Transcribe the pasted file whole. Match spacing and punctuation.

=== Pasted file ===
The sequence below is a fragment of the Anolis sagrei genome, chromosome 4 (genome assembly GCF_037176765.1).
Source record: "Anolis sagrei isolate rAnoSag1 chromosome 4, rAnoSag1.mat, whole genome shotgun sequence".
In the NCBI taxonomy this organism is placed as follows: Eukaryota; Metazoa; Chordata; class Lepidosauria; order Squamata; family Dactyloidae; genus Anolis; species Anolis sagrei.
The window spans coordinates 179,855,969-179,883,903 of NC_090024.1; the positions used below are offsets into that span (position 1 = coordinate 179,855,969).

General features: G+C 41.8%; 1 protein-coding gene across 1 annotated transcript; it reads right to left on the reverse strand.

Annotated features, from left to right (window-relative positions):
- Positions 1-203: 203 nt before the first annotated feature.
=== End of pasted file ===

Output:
The sequence below is a fragment of the Anolis sagrei genome, chromosome 4 (genome assembly GCF_037176765.1).
Source record: "Anolis sagrei isolate rAnoSag1 chromosome 4, rAnoSag1.mat, whole genome shotgun sequence".
In the NCBI taxonomy this organism is placed as follows: Eukaryota; Metazoa; Chordata; class Lepidosauria; order Squamata; family Dactyloidae; genus Anolis; species Anolis sagrei.
The window spans coordinates 179,855,969-179,883,903 of NC_090024.1; the positions used below are offsets into that span (position 1 = coordinate 179,855,969).

General features: G+C 41.8%; 1 protein-coding gene across 1 annotated transcript; it reads right to left on the reverse strand.

Annotated features, from left to right (window-relative positions):
- Positions 1-203: 203 nt before the first annotated feature.